Terminology regarding various ``realities''

The term virtual reality dates back to German philosopher Immanuel Kant [333], although its use did not involve technology. Its modern use was popularized by Jaron Lanier in the 1980s. Although it is already quite encompassing, several competing terms related to VR are in common use at present. The term virtual environments predates widespread usage of VR and is presently preferred by most university researchers [108]. It is typically considered to be synonymous with VR; however, we emphasize in this book that the perceived environment could be a captured ``real'' world just as well as a completely synthetic world. Thus, the perceived environment need not seem ``virtual''. Augmented reality (AR) refers to systems in which most of the visual stimuli are propagated directly through glass or cameras to the eyes, and some additional structures appear to be superimposed onto the user's world. The term mixed reality (MR) is sometimes used to refer to an entire spectrum that encompasses VR, AR, and normal reality. More recently, the term VR/AR/MR has even been used to refer to all forms. Telepresence refers to systems that enable users to feel like they are somewhere else in the real world; if they are able to control anything, such as a flying drone, then teleoperation is an appropriate term. For our purposes, virtual environments, AR, mixed reality, telepresence, and teleoperation will all be considered as perfect examples of VR. The most important idea of VR is that the user's perception of reality has been altered through engineering, rather than whether the environment they believe they are in seems more ``real'' or ``virtual''. Thus, perception engineering could be a reasonable term as well.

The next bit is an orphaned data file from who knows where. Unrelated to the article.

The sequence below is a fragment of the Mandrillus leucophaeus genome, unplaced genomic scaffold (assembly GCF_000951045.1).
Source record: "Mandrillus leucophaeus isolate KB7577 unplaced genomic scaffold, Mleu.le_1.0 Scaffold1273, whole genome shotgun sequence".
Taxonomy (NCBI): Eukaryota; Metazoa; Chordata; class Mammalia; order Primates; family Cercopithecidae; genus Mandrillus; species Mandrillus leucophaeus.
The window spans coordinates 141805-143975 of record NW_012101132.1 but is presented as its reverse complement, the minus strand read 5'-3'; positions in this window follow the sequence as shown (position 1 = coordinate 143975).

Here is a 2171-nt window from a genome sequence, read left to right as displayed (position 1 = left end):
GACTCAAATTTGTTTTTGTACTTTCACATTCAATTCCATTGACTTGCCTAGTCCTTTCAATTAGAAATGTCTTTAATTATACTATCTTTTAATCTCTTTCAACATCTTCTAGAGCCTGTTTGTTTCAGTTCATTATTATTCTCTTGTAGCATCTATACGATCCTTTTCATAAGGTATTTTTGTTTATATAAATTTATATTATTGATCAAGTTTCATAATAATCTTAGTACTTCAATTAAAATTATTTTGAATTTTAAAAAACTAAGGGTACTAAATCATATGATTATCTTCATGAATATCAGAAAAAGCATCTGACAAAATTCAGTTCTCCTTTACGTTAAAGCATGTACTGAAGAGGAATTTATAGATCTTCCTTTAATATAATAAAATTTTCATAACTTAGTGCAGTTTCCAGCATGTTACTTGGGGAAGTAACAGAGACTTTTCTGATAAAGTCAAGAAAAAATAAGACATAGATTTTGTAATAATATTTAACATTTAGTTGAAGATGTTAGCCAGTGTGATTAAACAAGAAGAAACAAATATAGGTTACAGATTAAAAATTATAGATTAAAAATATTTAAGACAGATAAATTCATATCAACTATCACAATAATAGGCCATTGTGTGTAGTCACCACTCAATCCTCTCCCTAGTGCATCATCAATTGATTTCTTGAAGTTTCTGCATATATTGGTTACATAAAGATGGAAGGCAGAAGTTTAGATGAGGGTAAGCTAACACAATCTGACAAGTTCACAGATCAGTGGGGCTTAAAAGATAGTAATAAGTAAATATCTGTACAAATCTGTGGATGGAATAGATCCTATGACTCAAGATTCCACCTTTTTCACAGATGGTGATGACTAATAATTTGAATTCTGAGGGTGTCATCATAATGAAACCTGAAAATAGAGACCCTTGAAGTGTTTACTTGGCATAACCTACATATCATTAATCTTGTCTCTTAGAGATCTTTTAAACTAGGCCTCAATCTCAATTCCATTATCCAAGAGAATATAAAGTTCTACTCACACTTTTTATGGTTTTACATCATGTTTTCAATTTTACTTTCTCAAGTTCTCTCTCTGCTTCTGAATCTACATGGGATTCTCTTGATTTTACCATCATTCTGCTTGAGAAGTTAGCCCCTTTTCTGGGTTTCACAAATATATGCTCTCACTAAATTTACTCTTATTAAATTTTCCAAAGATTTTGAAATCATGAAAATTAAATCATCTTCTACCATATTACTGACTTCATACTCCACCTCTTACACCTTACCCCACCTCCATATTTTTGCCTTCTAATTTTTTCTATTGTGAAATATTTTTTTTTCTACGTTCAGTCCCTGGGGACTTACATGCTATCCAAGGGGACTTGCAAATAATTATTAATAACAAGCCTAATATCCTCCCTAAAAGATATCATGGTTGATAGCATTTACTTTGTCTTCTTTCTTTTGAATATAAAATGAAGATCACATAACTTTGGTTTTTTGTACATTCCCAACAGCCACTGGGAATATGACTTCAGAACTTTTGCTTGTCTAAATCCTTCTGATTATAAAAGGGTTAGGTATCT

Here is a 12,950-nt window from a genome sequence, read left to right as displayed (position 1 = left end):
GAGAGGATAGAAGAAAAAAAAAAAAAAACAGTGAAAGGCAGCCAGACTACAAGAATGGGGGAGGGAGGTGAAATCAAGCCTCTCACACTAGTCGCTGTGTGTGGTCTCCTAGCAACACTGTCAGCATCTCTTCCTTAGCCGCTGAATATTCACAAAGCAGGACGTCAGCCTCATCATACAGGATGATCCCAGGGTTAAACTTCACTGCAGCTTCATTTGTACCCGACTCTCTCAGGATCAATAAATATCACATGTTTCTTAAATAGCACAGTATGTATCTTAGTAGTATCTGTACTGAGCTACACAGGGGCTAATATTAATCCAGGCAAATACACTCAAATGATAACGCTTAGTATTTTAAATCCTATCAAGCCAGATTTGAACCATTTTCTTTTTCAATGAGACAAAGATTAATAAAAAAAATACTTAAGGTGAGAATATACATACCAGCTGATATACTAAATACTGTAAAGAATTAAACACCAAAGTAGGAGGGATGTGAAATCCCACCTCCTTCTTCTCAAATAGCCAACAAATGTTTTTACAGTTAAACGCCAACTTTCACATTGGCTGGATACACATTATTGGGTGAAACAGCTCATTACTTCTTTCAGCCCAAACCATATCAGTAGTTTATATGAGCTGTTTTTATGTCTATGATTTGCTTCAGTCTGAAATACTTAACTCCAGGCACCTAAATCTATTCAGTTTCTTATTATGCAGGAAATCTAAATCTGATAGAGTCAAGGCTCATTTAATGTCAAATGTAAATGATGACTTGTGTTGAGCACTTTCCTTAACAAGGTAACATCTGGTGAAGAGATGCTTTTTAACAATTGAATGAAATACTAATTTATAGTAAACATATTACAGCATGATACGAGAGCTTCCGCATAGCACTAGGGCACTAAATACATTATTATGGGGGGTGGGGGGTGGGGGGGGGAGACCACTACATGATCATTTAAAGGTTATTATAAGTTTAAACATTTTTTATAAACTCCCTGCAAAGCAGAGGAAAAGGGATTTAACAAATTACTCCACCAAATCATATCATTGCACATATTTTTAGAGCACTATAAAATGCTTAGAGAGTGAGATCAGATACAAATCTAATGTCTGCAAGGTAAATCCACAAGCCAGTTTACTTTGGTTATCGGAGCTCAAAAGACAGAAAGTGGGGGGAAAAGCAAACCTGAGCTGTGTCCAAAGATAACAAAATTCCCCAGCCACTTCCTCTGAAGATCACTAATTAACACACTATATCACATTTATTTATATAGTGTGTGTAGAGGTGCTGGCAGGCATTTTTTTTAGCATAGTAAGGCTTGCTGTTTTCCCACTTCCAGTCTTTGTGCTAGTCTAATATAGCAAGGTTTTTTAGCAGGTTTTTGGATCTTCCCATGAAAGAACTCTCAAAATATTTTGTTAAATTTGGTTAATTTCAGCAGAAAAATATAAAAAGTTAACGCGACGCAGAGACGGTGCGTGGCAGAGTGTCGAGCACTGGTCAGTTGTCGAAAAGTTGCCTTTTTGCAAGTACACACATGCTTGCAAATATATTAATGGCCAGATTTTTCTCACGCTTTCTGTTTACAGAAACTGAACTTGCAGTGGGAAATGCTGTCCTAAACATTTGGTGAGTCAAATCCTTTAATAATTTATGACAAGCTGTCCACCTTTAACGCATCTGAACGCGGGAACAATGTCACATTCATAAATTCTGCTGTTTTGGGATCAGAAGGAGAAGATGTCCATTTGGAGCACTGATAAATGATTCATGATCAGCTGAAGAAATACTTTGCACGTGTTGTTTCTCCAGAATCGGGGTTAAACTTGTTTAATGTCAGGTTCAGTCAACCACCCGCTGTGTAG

Unfortunately, name virtual reality itself seems to be self contradictory, which is a philosophical problem which was rectified in [34] by proposing the alternative term virtuality. While acknowledging all of these issues, we will nevertheless continue onward with term virtual reality. The following distinction, however, will become important: The real world refers to the physical world that contains the user at the time of the experience, and the virtual world refers to the perceived world as part of the targeted VR experience.

Steven M LaValle 2016-12-31